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There are a number of frameworks for assessing the impacts of pressures on riverine wetlands in Queensland. One of the assessment frameworks is The Stream and Estuary Assessment Program (SEAP) which has produced a list of statewide generic stressor threats to riverine ecosystems. Common stressor threats represent biological, physical, and chemical changes that result from one or more pressures and elicit ecosystem responses. This generic list can be further split into sub-threats e.g. sediments can be split into suspended and deposited.

Water Holding Frog–Litoria platycephala (previously Cyclorana platycephala) Photo by Peter Negus

Quick facts

Many creeks and rivers in Queensland flow irregularly and some only during rainfall events. Animals living in riverine areas have adaptations that cope with the lack of water, e.g. water holding frogs of Western Queensland and crustacean eggs that are resistant to desiccation for long periods.

SEAP uses a risk assessment process to prioitise those threats that are important to a reporting area. Priority threats are then used to determine further research and monitoring investigations.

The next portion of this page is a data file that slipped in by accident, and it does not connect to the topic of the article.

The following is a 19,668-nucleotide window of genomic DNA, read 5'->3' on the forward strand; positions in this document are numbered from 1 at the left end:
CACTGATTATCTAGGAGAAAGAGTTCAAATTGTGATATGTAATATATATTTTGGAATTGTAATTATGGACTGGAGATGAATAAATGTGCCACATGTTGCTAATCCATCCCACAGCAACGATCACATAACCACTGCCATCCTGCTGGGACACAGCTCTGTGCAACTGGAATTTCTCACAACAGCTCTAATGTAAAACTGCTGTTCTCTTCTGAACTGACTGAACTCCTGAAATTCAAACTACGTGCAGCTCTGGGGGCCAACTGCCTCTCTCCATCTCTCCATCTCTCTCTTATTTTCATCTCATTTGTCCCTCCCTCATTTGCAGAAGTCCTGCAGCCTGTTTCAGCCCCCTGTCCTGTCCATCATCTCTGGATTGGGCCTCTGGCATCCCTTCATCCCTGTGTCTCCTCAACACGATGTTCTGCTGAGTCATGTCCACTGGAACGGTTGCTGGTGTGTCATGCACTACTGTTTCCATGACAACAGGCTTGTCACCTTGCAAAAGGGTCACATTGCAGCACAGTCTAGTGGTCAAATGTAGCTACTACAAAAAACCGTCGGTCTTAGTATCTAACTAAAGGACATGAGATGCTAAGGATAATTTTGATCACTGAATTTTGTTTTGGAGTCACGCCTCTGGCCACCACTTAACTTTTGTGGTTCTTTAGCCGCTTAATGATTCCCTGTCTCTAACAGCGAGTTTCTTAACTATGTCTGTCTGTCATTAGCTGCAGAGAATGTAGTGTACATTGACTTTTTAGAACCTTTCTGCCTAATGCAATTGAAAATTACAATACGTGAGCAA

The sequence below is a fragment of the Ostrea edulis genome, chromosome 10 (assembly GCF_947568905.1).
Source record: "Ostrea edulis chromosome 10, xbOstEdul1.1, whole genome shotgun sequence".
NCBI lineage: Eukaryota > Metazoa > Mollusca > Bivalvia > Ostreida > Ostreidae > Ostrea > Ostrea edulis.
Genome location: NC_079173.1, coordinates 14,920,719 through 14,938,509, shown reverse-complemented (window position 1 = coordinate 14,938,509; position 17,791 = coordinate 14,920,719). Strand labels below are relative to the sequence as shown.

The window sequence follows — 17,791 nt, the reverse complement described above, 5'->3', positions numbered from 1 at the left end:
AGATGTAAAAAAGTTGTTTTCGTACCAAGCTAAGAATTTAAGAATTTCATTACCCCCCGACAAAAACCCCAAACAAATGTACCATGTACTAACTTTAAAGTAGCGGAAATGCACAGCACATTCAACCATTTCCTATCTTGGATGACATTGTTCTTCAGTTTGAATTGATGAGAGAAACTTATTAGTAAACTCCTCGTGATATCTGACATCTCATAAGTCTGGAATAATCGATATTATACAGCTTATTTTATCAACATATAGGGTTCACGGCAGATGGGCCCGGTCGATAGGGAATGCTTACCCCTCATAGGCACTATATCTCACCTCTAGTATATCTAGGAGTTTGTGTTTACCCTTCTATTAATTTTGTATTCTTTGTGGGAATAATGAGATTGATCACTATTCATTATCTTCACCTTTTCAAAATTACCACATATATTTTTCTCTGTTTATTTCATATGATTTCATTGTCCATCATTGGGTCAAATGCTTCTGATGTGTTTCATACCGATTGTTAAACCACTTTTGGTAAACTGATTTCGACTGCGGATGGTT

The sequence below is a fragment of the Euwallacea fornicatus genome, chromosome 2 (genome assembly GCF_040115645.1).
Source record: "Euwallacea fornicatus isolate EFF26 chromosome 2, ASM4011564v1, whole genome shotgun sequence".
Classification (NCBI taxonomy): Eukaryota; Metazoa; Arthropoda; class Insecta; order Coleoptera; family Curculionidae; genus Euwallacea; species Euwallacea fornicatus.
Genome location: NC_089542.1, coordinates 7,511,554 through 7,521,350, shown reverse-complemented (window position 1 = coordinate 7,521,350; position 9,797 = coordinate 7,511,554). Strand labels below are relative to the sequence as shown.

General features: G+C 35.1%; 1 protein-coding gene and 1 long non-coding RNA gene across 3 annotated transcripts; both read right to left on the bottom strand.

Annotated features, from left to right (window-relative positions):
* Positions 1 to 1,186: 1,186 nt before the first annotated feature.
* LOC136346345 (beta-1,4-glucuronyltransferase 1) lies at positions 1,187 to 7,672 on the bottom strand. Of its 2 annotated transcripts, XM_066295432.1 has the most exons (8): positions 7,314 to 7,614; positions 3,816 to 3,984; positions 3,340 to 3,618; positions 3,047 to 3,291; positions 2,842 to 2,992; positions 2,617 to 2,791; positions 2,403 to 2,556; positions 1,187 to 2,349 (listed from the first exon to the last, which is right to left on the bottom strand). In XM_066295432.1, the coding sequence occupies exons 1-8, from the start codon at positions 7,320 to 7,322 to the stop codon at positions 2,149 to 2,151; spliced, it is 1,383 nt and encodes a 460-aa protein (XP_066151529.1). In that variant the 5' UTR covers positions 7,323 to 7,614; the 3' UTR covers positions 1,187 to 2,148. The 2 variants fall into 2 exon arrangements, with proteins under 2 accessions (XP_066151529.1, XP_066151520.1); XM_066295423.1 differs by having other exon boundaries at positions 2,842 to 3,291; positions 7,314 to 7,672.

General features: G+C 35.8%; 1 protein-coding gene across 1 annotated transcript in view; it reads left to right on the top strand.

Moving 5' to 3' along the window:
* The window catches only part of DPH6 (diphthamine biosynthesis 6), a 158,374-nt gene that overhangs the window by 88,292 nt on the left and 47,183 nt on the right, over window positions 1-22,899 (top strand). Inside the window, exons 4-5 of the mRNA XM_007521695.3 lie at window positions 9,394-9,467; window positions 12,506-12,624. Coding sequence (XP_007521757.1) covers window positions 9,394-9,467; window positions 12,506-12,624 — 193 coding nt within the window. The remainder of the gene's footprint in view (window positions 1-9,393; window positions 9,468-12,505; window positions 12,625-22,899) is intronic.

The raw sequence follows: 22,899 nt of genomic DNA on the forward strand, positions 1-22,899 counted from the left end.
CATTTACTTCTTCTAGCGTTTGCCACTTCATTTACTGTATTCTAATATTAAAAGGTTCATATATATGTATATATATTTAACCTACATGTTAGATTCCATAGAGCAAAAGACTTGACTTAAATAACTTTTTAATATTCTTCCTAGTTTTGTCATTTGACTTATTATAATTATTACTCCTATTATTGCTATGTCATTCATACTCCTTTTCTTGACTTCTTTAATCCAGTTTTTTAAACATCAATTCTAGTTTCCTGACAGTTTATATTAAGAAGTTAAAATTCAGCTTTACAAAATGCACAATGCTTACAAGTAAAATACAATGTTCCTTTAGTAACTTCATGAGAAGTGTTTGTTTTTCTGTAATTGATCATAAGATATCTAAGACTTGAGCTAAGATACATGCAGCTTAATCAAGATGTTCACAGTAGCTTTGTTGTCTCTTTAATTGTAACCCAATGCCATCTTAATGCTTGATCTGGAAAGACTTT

The entire generic list of threats may not be relevant to riverine ecosystems at smaller scales, but the list provides a starting point for all riverine investigations and includes:

  • acid soil run-off
  • climate change
  • direct biota removal or disturbance (e.g. fishing)
  • flow management
  • aquatic habitat disturbance (including connectivity)
  • aquatic pest species (flora and fauna) - see specific conceptual models for Murray Darling Basin and Lake Eyre and Bulloo Basins
  • nutrients
  • organic matter
  • pathogens
  • riparian habitat disturbance (including connectivity)
  • introduced riparian species (flora and fauna; including pests) - see specific conceptual models for Murray Darling Basin and Lake Eyre and Bulloo Basins
  • salinity
  • sediments (suspended and deposited)
  • thermal alteration
  • toxicants (including pesticides).

Additional information

Last updated: 22 March 2013

This page should be cited as:

Department of Environment and Science, Queensland (2013) Riverine, WetlandInfo website, accessed 13 April 2023. Available at:

Queensland Government
WetlandInfo   —   Department of Environment and Science